Chad’s wife, Ellie, has been quite vocal in her support for her husband.
Ellie can say stuff to Chad that we can’t. She can say things to Chad that we’d like to but we can’t. She has been with Chad since they were both very young. Now they have a beautiful home in Florida, kids, and an infrastructure. They’re doing well. That doesn’t mean that people should hate on Chad because he has been successful. I don’t hate on him because he has a garage full of Specialized S-Works mountain bikes!


We got our hands on a Hot Cams Kawasaki KX450F. It had engine work, suspension mods from MB1, a Hinson clutch, and a whole lot more.

Dennis Stapleton gets down and dirty on the Hot Cams KX450F.

We also tested a Pro Circuit-tuned 2014 Yamaha YZ250F. Pro Circuit focused most of their attention on the engine and suspension.

Daryl Ecklund goes big on the Pro Circuit YZ250F.

Jody spent Wednesday running bikes and products on the dyno?including this beautiful Scalvini YZ250 pipe for an upcoming test.

Already mentioned, Daryl Ecklund and I went out to the desert for a sunset shoot. We caught the golden hour before the sun dipped down. Here Daryl displaces some earth on the 2014 Husqvarna FC250 four-stroke.

FOX Sports 1 should be showing footage of Kevin Windham’s transfer jumps and other areas of interest rather than trying to persuade viewers into sending Tweets

FOR MECHANICS ONLY: ENGINE STAND is proud to introduce a new tool for both the professional and home mechanic. Obviously, as the name implies, this tool is an engine stand. This is a stand that will firmly secure your engine and can be mounted on your bench for optimum stability. Not so obvious is the fact that this tool is one that needs to be bought only once as it is fully adjustable.  It can be configured to mount any motocross engine (bike and quad) from the small 50cc to the larger 250, 450 & 500cc monsters.  Further information can be found at


While the 450 class continues onward toward the 17-race holy grail, the 250 West boys get a reprieve from racing. For the past six weekends Jason Anderson and company have battled tooth and nail for supremacy. The class has been filled with drama. Last lap passes, bar-banging, and ups and downs have been the name of the game out west. But wait! There’s more action ahead!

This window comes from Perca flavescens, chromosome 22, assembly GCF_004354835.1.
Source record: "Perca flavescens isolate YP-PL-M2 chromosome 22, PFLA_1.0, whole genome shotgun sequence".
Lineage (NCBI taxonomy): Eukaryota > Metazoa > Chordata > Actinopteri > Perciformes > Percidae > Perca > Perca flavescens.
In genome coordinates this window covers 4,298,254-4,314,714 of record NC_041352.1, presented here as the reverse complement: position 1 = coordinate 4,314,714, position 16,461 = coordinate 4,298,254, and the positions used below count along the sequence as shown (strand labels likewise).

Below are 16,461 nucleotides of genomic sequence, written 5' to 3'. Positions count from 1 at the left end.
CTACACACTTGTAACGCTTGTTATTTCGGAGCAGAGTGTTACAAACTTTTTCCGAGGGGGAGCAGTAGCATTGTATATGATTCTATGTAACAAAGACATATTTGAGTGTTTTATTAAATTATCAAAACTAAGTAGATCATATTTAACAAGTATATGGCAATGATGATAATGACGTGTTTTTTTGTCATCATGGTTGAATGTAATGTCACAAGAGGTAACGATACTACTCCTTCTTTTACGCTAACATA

This weekend kicks off the 250 East series. It’s a whole new set of racers, ready to prove themselves in what looks to be a deeper field than the 250 West (though arguments can be made for either coast). I figure that there will be a deep field of talent, with quite a few close races. Need names? There’s Martin Davalos, Blake Wharton, Blake Baggett, Kyle Cunningham, Jeremy Martin, Adam Cianciarulo, Darryn Durham, and a whole lot more. Here’s the breakdown of the big names.

Mark my words! Jeremy Martin will be a revelation in the 250 East.

Jeremy Martin – He’s one of my picks for the 250 East title. The kid is blazing fast. I see him going places. The Star Racing rider says that he’s very comfortable on the YZ250F, and the weight of Yamaha is on his shoulders. He should be able to bear the load.

Martin Davalos – In his second year on the Pro Circuit Kawasaki team, Martin is the elder statesman in the 250 class. He has been racing a 250 since 2006. To give you perspective, a number of the guys he raced against moved up to the 450 class and have since retired. Still, Martin is a front runner for the 250 East title. If he doesn’t win this year then his career will probably be kaput. No pressure.

Blake Baggett – Baggett was on cloud nine after winning the 2012 AMA 250 National title. He picked permanent number four and was in peak physical and mental shape. Then it all came crashing down when Blake broke his wrist at the 2012 Monster Cup. He crashed at the opening round of the 2013 Supercross season and struggled through the opening rounds of the Nationals. Baggett then broke his foot in the middle of December. The facts are these: Blake’s best series finish in Supercross has been fourth (2011). Known more for his outdoor skills, Baggett could still win the title. He just needs to remain healthy.

Blake Wharton – “Prince” is back on Geico Honda, the team where he had his greatest success. Wharton struggled through illness last year, but I spoke with him at Anaheim and he said that he’s ready to roll. Wharton could be considered the fastest rider in the 250 East, though the gate has yet to drop. If he can remain consistent and keep his nose clean (remember those take-outs on Tyler Bowers and Marvin Musquin last year?), Wharton is a front runner to win this weekend, and more importantly, the title.

Kyle Cunningham – Kyle is an enigma. He’s incredibly fast, but he has never been able to string together consistent top finishes. He has also been around the block, turning pro in 2007 before moving up to the 450 class in 2010 and then dropping back down. He’s on the MotoConcepts team this year.

Adam Cianciarulo – Lofty expectations have always been placed on the prodigy, but Cianciarulo has often rose to occasion. His goal is to win in Dallas and fight for the title. Early reports were that Adam struggled finding speed around the Supercross track, but he’s firing on all cylinders now.

The Other Guys – Matt Bisceglia is a rookie. Time will tell how he adapts to the big circus. The same goes with Anthony Rodrigues. Marvin Musquin is out due to a blown ACL. Joey Savatgy is also out, as is Justin Bogle (but we did see him riding at Milestone last week). I’ll be interested to see how Vince “Wrecking Ball” Friese, AJ Catanzaro, Cole Thompson, Alex Martin and Matt Lemoine do.


By Daryl Ecklund